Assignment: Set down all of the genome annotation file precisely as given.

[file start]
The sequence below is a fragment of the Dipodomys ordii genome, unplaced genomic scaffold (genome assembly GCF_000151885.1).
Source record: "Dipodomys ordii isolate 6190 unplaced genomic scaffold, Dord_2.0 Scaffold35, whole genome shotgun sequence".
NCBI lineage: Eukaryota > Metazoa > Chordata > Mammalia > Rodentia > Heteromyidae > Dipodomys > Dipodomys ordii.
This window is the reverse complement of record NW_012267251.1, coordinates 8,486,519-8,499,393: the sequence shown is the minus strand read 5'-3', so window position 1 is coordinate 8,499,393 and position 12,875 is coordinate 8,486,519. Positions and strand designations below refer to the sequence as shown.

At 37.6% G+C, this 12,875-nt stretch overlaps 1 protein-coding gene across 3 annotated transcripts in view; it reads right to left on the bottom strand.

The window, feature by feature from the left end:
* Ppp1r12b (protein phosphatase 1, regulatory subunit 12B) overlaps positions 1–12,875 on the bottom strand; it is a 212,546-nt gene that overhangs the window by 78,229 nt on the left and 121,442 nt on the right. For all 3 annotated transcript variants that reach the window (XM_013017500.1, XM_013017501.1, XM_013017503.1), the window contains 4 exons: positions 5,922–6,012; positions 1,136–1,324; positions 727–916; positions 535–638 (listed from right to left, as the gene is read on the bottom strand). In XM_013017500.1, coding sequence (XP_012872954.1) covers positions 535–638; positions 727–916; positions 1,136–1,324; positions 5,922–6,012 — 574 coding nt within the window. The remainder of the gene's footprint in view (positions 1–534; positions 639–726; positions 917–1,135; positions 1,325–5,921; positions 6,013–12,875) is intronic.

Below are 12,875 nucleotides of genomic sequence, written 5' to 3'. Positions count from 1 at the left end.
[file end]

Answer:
The sequence below is a fragment of the Dipodomys ordii genome, unplaced genomic scaffold (genome assembly GCF_000151885.1).
Source record: "Dipodomys ordii isolate 6190 unplaced genomic scaffold, Dord_2.0 Scaffold35, whole genome shotgun sequence".
NCBI lineage: Eukaryota > Metazoa > Chordata > Mammalia > Rodentia > Heteromyidae > Dipodomys > Dipodomys ordii.
This window is the reverse complement of record NW_012267251.1, coordinates 8,486,519-8,499,393: the sequence shown is the minus strand read 5'-3', so window position 1 is coordinate 8,499,393 and position 12,875 is coordinate 8,486,519. Positions and strand designations below refer to the sequence as shown.

At 37.6% G+C, this 12,875-nt stretch overlaps 1 protein-coding gene across 3 annotated transcripts in view; it reads right to left on the bottom strand.

The window, feature by feature from the left end:
* Ppp1r12b (protein phosphatase 1, regulatory subunit 12B) overlaps positions 1–12,875 on the bottom strand; it is a 212,546-nt gene that overhangs the window by 78,229 nt on the left and 121,442 nt on the right. For all 3 annotated transcript variants that reach the window (XM_013017500.1, XM_013017501.1, XM_013017503.1), the window contains 4 exons: positions 5,922–6,012; positions 1,136–1,324; positions 727–916; positions 535–638 (listed from right to left, as the gene is read on the bottom strand). In XM_013017500.1, coding sequence (XP_012872954.1) covers positions 535–638; positions 727–916; positions 1,136–1,324; positions 5,922–6,012 — 574 coding nt within the window. The remainder of the gene's footprint in view (positions 1–534; positions 639–726; positions 917–1,135; positions 1,325–5,921; positions 6,013–12,875) is intronic.

Below are 12,875 nucleotides of genomic sequence, written 5' to 3'. Positions count from 1 at the left end.